Say hello to my little friends #2

By Andy Williams.

Finally, we have some livestock. No, not chickens. Think smaller. Think much less aggressive. Think just as likely to eat you given half a chance. We finally have our worm farm. We’ve been burning all our food scraps and vegetable peelings since we moved in, so as not to attract vermin. We don’t generate much, after croft work all day we tend to demolish meals, but vegetable peelings are a resource that I don’t like wasting. The worms turn that waste stream into valuable worm castings and liquid plant feed. You can buy commercial units but they can cost upwards of £90 and it’s hard justifying that sort of expense when we’re on a tight budget. This is my solution.

I started with a pair of 80 litre recycled plastic tubs. I drilled a load of holes in the bottom of one, and fitted a tap in the side of the other, right at the bottom.

I put a double layer of weed membrane in the bottom of the first tub, to cover the holes, and filled the tub with worm bedding material. In my case, I used old manure and hay. When we were digging the old manure out of the derelict garage, there was a thick layer of hay that was reasonably intact. It was full of composting worms, so I set a load of it aside for this project. I’d also set aside a bucket of really prime material that was more worms than manure, and had been feeding them with old coffee grounds. I added this bucket to the top of the tub while I was at it.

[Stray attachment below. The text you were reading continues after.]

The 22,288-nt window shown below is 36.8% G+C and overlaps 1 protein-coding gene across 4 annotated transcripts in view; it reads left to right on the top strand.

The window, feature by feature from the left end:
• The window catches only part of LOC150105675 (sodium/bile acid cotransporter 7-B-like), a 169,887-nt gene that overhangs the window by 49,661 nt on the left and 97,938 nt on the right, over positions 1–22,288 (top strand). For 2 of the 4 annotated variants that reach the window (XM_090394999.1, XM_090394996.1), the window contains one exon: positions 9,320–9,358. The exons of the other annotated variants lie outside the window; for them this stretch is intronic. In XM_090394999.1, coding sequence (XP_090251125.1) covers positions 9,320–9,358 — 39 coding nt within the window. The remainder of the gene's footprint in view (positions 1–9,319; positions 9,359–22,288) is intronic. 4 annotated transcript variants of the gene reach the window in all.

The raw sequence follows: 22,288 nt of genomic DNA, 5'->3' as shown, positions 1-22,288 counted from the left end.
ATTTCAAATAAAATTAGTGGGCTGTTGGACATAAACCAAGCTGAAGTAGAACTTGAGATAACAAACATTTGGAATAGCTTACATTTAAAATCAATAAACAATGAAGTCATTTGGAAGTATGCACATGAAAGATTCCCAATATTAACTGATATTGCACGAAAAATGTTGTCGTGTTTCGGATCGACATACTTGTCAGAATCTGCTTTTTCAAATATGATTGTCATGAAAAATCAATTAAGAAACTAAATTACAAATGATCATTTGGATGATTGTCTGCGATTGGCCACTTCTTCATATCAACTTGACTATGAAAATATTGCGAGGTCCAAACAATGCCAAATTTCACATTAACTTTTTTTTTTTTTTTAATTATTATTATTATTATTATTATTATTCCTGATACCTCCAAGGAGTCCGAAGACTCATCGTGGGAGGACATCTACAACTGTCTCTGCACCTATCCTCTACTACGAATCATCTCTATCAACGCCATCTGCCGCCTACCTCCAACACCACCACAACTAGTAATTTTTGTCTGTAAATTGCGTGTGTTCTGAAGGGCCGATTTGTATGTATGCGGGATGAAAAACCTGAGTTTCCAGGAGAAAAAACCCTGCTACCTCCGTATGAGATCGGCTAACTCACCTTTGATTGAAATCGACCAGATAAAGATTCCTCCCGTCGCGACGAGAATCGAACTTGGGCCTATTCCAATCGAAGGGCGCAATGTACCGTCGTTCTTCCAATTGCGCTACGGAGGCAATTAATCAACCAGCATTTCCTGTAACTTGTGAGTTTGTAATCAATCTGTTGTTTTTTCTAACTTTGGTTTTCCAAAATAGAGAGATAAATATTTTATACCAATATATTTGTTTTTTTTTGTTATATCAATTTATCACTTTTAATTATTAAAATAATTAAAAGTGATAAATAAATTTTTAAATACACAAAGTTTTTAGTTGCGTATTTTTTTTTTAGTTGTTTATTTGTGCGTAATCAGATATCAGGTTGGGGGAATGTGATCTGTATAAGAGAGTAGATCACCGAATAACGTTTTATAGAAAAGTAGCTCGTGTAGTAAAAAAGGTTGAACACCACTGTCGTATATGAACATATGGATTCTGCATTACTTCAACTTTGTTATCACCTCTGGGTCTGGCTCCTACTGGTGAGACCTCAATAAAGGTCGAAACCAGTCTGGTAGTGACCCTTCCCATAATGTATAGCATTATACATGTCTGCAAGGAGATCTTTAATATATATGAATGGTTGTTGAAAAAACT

I put a couple of bricks in the bottom of the other tub, and put it up on a stand I made from stacked rocks. I put the manure filled tub inside the one on the stand. Quick bit of advice here, it turns out that 80 litres of wet manure is quite heavy. Shocker eh? It would have been much easier to put the manure in after putting it on the stand. It was raining, I was rushing. Give me a break. Anyway, I added some clean cardboard to the top, this keeps the bedding moist. I’d cut a scrap of plywood to size, and put it on top as a lid, held down with a rock. Job done. To add scraps I just take the lid off, fold the cardboard back and put them on top of the bedding.

Job done. The liquid feed will collect in the bottom tub, and get drained off using the tap. To harvest the castings I’ll just start adding food scraps and coffee grounds to one side. Within a few days most of the worms should have gone to that area. allowing me to harvest the other side and replace with fresh bedding. Then I’ll repeat the process on the other side over the next week or two.